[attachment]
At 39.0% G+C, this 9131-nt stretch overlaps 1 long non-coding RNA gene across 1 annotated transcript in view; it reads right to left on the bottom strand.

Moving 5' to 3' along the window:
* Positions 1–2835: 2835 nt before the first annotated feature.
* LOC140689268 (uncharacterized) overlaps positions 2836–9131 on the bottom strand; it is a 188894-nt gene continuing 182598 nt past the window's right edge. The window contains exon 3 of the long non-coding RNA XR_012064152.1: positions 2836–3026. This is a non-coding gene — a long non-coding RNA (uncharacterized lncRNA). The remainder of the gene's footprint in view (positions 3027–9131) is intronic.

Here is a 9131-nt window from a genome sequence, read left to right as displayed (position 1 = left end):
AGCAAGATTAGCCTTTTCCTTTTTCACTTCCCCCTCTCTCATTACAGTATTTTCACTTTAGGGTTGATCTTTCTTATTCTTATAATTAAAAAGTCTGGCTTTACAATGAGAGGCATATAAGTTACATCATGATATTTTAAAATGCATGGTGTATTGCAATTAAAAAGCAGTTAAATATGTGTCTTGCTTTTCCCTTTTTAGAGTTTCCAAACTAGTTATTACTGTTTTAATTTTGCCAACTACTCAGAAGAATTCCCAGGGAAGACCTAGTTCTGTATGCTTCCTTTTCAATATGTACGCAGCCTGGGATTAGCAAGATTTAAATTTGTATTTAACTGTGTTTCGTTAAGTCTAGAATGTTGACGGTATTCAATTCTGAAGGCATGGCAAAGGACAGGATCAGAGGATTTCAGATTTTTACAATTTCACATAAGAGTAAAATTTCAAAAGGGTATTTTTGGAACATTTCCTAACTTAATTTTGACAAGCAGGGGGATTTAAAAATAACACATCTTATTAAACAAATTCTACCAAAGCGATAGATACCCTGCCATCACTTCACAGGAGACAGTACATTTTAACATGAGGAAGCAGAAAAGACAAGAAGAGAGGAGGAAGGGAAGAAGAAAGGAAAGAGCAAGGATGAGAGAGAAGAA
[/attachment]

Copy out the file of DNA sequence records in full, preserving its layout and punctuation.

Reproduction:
At 39.0% G+C, this 9131-nt stretch overlaps 1 long non-coding RNA gene across 1 annotated transcript in view; it reads right to left on the bottom strand.

Moving 5' to 3' along the window:
* Positions 1–2835: 2835 nt before the first annotated feature.
* LOC140689268 (uncharacterized) overlaps positions 2836–9131 on the bottom strand; it is a 188894-nt gene continuing 182598 nt past the window's right edge. The window contains exon 3 of the long non-coding RNA XR_012064152.1: positions 2836–3026. This is a non-coding gene — a long non-coding RNA (uncharacterized lncRNA). The remainder of the gene's footprint in view (positions 3027–9131) is intronic.

Here is a 9131-nt window from a genome sequence, read left to right as displayed (position 1 = left end):
AGCAAGATTAGCCTTTTCCTTTTTCACTTCCCCCTCTCTCATTACAGTATTTTCACTTTAGGGTTGATCTTTCTTATTCTTATAATTAAAAAGTCTGGCTTTACAATGAGAGGCATATAAGTTACATCATGATATTTTAAAATGCATGGTGTATTGCAATTAAAAAGCAGTTAAATATGTGTCTTGCTTTTCCCTTTTTAGAGTTTCCAAACTAGTTATTACTGTTTTAATTTTGCCAACTACTCAGAAGAATTCCCAGGGAAGACCTAGTTCTGTATGCTTCCTTTTCAATATGTACGCAGCCTGGGATTAGCAAGATTTAAATTTGTATTTAACTGTGTTTCGTTAAGTCTAGAATGTTGACGGTATTCAATTCTGAAGGCATGGCAAAGGACAGGATCAGAGGATTTCAGATTTTTACAATTTCACATAAGAGTAAAATTTCAAAAGGGTATTTTTGGAACATTTCCTAACTTAATTTTGACAAGCAGGGGGATTTAAAAATAACACATCTTATTAAACAAATTCTACCAAAGCGATAGATACCCTGCCATCACTTCACAGGAGACAGTACATTTTAACATGAGGAAGCAGAAAAGACAAGAAGAGAGGAGGAAGGGAAGAAGAAAGGAAAGAGCAAGGATGAGAGAGAAGAA